Essay On The Salem Witch Trial

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The Accusation and Punishment of Witches in Salem In the late 1600s in Salem, dozens of people were accused of practicing witchcraft and working with the Devil to torment people. It all started when a child grew ill for seemingly no reason, causing the people of Salem to believe a witch was among them. Children started accusing men and women of witchcraft, and those men and women would pay for their alleged crimes. They were thrown in disgusting jails, chained to the walls, drowned, lit on fire, and hanged for crimes they did not commit. People confessed to working with the Devil for the chance that they would be spared by the church. The accused witches were casted out of society and treated like animals. The witch-hunt of Salem was an outbreak of paranoia and hysteria that tons of innocent women and children paid for with their lives.
How Witches Were Accused Children were reportedly screaming for no reason, having seizures in church, and going into trances and no one understood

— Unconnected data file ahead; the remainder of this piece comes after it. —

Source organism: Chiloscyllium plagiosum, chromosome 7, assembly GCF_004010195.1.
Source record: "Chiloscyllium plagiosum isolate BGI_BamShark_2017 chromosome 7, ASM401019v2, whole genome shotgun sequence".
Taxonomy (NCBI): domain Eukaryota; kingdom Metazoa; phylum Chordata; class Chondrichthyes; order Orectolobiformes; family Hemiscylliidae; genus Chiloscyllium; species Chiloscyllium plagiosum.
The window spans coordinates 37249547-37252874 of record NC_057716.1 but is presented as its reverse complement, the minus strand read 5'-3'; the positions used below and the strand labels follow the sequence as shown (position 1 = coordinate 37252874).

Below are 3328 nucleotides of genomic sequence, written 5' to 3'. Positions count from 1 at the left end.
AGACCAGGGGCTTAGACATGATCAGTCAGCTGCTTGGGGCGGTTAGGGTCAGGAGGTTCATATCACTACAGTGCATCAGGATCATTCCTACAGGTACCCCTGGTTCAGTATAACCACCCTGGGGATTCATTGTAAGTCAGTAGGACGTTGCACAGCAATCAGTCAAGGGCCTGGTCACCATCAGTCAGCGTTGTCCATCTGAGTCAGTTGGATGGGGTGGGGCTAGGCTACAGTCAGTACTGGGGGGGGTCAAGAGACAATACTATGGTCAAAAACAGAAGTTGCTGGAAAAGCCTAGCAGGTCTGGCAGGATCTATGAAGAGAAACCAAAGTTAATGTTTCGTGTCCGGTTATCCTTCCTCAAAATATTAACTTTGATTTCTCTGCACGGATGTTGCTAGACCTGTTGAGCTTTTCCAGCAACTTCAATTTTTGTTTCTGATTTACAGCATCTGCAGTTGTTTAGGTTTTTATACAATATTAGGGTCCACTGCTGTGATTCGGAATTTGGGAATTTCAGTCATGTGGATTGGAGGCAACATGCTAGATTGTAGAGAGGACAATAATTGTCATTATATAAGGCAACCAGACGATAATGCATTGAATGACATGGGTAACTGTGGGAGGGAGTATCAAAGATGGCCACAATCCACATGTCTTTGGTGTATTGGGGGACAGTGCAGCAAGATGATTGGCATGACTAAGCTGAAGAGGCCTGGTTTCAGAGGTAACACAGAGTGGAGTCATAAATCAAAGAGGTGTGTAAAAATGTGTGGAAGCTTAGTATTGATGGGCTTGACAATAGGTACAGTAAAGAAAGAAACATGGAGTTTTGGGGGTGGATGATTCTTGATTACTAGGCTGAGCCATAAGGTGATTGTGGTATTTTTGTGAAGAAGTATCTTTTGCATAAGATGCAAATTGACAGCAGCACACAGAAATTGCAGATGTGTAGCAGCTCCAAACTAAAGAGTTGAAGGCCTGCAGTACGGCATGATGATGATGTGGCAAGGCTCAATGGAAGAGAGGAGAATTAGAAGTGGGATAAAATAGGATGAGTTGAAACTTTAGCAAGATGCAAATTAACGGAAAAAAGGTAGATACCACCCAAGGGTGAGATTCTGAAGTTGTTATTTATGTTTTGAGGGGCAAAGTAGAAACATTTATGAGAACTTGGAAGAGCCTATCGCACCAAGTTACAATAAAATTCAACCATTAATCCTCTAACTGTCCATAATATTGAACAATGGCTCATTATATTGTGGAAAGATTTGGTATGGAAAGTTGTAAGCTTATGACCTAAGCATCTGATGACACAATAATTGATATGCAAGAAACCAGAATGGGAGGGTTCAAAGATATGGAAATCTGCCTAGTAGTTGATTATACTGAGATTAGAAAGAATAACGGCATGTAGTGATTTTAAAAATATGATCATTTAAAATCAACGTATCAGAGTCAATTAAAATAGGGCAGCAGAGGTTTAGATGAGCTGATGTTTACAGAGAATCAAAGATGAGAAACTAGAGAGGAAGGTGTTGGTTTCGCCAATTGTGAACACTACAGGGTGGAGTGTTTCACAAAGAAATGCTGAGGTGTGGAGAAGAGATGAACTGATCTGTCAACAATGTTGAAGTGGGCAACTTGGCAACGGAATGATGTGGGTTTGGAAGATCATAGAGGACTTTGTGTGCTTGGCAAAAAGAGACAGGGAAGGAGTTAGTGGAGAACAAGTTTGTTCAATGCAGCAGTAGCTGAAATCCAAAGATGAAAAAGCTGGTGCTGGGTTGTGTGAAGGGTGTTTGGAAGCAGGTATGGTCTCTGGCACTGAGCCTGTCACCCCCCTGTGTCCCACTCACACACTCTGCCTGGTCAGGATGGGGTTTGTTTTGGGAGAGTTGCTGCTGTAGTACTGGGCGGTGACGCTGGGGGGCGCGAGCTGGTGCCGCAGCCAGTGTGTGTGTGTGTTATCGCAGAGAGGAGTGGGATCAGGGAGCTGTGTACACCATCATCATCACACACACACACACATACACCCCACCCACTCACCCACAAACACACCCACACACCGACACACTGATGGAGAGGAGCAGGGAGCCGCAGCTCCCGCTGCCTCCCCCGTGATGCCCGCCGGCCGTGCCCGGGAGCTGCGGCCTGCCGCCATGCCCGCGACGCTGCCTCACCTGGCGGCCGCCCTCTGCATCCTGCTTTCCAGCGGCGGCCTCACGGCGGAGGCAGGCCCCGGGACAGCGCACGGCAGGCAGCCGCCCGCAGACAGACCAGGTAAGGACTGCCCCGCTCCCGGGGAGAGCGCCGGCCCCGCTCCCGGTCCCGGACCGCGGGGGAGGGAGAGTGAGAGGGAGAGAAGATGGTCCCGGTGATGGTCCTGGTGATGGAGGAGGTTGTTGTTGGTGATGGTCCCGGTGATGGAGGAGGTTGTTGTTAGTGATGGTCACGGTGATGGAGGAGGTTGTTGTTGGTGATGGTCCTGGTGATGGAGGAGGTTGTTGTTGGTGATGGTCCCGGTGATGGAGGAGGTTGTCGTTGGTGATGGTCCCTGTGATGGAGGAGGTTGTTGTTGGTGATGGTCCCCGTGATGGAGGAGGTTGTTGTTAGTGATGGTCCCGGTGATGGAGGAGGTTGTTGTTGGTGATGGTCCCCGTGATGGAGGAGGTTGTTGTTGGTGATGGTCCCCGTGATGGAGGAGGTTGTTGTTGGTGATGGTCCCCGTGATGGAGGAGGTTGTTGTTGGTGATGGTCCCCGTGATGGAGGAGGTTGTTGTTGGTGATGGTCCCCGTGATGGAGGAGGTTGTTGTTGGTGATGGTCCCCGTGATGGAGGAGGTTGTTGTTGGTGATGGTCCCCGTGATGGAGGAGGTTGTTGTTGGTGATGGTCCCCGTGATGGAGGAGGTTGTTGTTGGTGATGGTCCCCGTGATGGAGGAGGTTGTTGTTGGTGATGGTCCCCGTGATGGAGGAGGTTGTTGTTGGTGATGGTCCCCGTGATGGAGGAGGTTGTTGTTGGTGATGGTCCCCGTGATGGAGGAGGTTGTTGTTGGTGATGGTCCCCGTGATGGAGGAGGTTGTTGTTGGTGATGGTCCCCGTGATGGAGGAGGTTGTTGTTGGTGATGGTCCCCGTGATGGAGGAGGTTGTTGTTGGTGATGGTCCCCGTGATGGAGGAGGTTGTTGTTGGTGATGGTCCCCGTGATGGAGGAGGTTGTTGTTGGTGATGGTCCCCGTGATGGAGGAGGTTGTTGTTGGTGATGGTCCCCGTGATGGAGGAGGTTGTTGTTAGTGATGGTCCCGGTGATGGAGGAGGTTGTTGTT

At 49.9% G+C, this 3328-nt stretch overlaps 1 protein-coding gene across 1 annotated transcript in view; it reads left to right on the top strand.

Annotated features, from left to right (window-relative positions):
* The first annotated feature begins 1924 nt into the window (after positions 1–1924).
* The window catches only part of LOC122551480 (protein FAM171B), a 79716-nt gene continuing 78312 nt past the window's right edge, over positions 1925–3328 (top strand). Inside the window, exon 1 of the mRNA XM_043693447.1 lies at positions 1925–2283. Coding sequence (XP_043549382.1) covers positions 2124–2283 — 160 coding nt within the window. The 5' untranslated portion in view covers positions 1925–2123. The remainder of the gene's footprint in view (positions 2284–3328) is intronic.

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He refused to say anything to the court about who was a witch. A plank was set on Corey’s chest and they places heavy rocks on it. After a day of this, Giles Corey pleaded with them for more weight so he would die instead of continuing to be tortured, and they considered it a suicide (Uschan). Aside from torture in prison, the majority of witches found guilty in Salem were hanged. 156 people were imprisoned, 19 were hanged, 5 died in jail, and 1 was pressed to death (Alexander, 2002). The aftermath of the Salem witch trials left many people feeling immense guilt for either accusing those they knew were innocent, or sending those innocent people to their deaths. Dominic Alexander put it best when he said, “Although the witch-hunts remain among the most horrific events of European history, one good emerged from all the misery: torture ceased to be a normal part of the judicial process” (2002, pg. 197).
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